Typical homeowners and many commercial policies exclude coverage for flooding, that is rising water or water flowing along the ground; they may also exclude mudflow. Home owner policies also typically exclude seepage into a house through a foundation. While theose policies exclude coverage for water coming up through sewers or drains in the basement, limited extension for this coverage might be available as a "sewer and drain backup" coverage (or something similarly titled).
Note: that the definitions of "flood" and other coverage terms depend on policy terms and conditions, as well as applicable state law. In the case of NFIP policies, Federal law applies, including regulations under FEMA's flood program, the "National Flood Insurance Program". Seek specific advice about your circumstances from counsel, your insurance agent or a competent insurance loss professional.
Floods are typically excluded from coverage in homeowner and commercial policies. Specialty flood coverage is available from the National Flood Insurance Program (NFIP), for commercial and residential property. This coverage is not all inclusive, that is, it typically will not cover all flood exclusions in a homeowner or commercial policy.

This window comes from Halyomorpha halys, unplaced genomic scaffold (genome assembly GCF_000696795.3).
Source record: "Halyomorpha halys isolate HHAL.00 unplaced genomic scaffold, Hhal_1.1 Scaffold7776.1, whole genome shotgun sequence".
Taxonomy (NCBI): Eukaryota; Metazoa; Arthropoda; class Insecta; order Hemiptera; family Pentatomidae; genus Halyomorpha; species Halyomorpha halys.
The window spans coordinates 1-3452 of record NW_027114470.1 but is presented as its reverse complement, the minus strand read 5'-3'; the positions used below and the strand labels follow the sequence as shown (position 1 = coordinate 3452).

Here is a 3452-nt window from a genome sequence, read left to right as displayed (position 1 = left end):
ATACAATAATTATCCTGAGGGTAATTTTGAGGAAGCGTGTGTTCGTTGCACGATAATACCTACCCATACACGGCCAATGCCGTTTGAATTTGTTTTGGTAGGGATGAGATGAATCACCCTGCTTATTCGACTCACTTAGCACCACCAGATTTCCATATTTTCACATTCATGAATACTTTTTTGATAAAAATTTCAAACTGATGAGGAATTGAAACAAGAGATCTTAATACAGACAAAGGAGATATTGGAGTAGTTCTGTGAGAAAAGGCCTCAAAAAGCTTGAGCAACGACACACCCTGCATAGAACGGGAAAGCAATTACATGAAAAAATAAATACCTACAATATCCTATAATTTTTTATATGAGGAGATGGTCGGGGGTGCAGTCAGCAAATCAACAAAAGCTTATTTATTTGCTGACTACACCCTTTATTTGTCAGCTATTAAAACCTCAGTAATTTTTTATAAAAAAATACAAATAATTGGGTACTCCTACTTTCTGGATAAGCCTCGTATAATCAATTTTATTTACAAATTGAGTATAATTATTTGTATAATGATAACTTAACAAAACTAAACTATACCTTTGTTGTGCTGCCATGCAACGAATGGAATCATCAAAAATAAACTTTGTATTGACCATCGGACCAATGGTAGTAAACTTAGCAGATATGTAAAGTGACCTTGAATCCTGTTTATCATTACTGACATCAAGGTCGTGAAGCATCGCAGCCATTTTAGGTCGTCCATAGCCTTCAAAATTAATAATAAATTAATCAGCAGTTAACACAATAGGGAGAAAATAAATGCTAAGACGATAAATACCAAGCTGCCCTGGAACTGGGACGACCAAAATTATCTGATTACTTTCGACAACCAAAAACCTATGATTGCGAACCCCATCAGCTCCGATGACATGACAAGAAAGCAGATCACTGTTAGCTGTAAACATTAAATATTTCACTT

The NFIP policies, written and authorized by the U.S. Congress, also have other unexpected terms and conditions, for example:
Copies of the NFIP flood insurance policies may be reviewed online. Flood insurance is typically purchased through a local insurance agent.
If you have NFIP flood insurance, and you file a claim, that claim will be adjusted by an adjuster who is certified by the NFIP. However, unlike normal insurance, that adjuster will never have settlement authority, and only reports to the NFIP. In those atypical circumstances where a normal insurer grants flood coverage, the insurer will assign an adjuster, in a manner similar to all other claims.
Although the procedures for adjusting NFIP claims are different, many of the guidelines for filing property claims, mitigation of damages, documenting contents claims, and more, still apply. Note, however, that NFIP claims may require more documentation, and more patience, on your part.